Rohan Lettow was dealing on the mound for the Hamilton Huskies Tuesday night during the 6A baseball championship against Queen Creek.
He walked one batter through four full innings, retiring the rest through strikeouts, grounders or routine fly balls. Hamilton coach Mike Woods visited the mound once, in the seventh inning with Queen Creek trying to make a late push.
But his message was simple: Finish the game.
Two batters later, Lettow and his teammates were celebrating the Huskies’ second straight 6A baseball title with a 3-1 win over Queen Creek.
“I just told him to relax and kind of explained the situation,” Woods said. “We had a two-run lead still and one run doesn’t matter, those kinds of things. Just wanted him to calm down. We were still in the driver seat.”
Hamilton senior shortstop Roch Cholowsky delivered the first hit of the game, a single. Two passed balls allowed him to advance to third, setting up senior Ryan Kucherak for an RBI single to drive in the first run of the game.
It turned out to the only run until the fourth, as both Lettow and Queen Creek senior Nate Gray had peak control of their pitches throughout most of the game.
Hamilton finally managed to breakthrough to put more runs on the board in the fourth. That’s when sophomore outfielder Jaylen Payne singled to drive in a run. Junior catcher Liam Wilson then hit a triple that came inches from clearing the left-field fence for another run to give Hamilton a 3-0 cushion.
Woods said the hit by Wilson came at the right time for his team. It also came from the player who called the entire game for Lettow from behind home plate.
“We only had four hits, one run. He did amazing,” Lettow said, adding that he takes pride in having called the game for him. “It’s definitely an unsung skill to have. It’s worth to see what the batters are doing, to know the situation and what to call.
“I do take a lot of pride in that.”
The cushion was much needed for the Huskies, even with Lettow pitching a no-hitter through four innings.
It was broken up in the fifth by Queen Creek freshman Tait Reynolds, who tripled after the ball got past a diving Payne in center field. Lettow got out of the jam but gave up a run in the sixth.
Queen Creek managed to get two runners on in the top of the seventh, but the mound visit from Woods calmed Lettow down to secure the final two outs.
“I definitely wanted to finish,” Lettow said. “I did it three or four times in season and I knew it was just another ballgame. I tried to go out there and pitch the best I could.”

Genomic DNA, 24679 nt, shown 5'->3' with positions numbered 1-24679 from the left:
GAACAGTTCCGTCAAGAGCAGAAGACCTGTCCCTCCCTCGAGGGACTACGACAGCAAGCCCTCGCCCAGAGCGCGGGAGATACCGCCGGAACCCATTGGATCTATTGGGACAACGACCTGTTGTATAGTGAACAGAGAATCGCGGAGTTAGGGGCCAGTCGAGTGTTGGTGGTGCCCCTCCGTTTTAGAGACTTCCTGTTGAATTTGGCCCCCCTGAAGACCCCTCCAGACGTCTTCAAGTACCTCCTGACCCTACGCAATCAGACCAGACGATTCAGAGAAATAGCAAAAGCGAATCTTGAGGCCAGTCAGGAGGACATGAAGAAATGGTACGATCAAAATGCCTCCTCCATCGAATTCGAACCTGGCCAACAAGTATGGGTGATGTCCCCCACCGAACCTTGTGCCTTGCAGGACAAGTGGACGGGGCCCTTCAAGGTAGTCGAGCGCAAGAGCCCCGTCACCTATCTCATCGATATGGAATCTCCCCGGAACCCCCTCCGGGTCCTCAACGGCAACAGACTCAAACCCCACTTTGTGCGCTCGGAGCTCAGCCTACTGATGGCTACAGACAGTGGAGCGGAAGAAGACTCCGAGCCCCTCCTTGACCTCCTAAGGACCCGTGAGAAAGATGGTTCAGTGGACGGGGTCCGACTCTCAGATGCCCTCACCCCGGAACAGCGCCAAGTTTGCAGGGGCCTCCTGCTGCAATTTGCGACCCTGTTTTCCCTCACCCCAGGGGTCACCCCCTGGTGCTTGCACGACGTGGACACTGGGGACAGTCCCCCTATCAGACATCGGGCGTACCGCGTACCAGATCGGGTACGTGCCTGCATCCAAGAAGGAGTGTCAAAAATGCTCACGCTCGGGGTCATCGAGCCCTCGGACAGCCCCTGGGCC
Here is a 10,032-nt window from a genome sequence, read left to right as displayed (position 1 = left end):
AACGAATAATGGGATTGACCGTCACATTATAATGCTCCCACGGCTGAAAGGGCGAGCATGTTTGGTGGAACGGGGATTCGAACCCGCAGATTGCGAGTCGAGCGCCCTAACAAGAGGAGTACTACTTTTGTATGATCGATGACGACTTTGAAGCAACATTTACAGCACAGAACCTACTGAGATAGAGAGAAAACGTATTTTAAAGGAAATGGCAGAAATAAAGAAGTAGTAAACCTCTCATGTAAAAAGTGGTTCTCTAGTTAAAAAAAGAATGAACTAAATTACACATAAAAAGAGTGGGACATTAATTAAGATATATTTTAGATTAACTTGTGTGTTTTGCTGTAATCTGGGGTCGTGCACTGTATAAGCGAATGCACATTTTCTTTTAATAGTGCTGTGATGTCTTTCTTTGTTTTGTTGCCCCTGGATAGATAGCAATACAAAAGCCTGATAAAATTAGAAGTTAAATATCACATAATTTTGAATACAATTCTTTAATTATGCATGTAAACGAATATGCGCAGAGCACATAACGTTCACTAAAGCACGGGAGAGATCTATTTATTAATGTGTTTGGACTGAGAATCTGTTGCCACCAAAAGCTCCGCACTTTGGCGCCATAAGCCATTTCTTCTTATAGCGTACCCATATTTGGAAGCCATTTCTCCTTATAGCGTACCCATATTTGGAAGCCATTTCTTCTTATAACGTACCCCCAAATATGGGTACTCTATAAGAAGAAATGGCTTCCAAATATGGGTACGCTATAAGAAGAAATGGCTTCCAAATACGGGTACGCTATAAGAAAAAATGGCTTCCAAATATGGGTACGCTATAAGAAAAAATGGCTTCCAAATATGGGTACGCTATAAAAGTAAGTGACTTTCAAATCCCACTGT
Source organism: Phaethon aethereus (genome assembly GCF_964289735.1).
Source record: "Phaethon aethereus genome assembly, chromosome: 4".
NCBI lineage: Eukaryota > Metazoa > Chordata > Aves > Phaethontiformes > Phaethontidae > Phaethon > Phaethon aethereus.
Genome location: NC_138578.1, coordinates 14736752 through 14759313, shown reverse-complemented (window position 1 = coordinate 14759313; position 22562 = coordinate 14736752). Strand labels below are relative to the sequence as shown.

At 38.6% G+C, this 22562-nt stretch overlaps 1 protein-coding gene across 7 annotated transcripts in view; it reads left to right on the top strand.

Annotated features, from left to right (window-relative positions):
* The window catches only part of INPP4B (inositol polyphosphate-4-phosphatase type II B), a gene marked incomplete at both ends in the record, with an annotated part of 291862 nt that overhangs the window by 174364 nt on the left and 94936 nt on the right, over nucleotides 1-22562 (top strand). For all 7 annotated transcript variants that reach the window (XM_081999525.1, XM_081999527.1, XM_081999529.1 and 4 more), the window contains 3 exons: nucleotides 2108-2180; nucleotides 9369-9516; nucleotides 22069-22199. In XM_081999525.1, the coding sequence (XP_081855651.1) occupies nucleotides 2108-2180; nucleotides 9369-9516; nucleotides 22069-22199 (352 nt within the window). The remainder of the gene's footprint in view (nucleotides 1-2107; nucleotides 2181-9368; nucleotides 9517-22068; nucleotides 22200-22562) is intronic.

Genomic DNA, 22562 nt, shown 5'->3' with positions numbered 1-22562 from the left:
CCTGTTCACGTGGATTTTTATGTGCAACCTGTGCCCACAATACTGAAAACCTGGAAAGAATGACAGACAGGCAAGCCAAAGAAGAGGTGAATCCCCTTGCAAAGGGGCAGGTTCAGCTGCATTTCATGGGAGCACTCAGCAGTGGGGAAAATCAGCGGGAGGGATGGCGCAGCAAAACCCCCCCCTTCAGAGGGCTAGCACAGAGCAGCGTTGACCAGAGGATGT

Both Lettow and Gray pitched complete games for their respective teams.
Gray gave up six hits and three runs in seven innings of work, striking out six batters and walking one. Lettow gave up four hits and just one run. He struck out seven and walked two.
Woods praised Gray and Queen Creek interim coach David Lopez. It’s the second year he has faced Lopez in the 6A championship. Last year, Lopez led the Chandler Wolves to the state title where they fell to Hamilton.
He left Chandler to become an assistant under Mikel Moreno but was thrust into the head coach role when Moreno suspended himself in light of the Bulldogs’ pitch count violation that ousted them from the postseason after beating Hamilton last year in the semifinals.
Woods said they treated this year’s title game like any other, not relishing on what took place between the two programs last year.
“The message was, ‘You’ve been there before,’” Woods said. “Don’t make the stage too big. They’re veterans. They knew what to do.”
The win marks the ninth championship Woods has won at the helm of the Hamilton program.
He’s created a dynasty, one that routinely features multiple Division I players that know how to play together and as a force at the plate and on defense. Hamilton’s run to the championship this year included a perfect postseason record and outscoring opponents 38-7 in five games.
But what makes championships of this caliber special to Woods is the group of players. Each one is uniquely different. Most of the players in this one just happens to be two-time state champions.
“Not all of these guys have done it, some of them have,” Woods said. “Every year is different. It’s a journey and you never know how it’s going to last. There’s no guarantees, especially in baseball.
“It feels great.”
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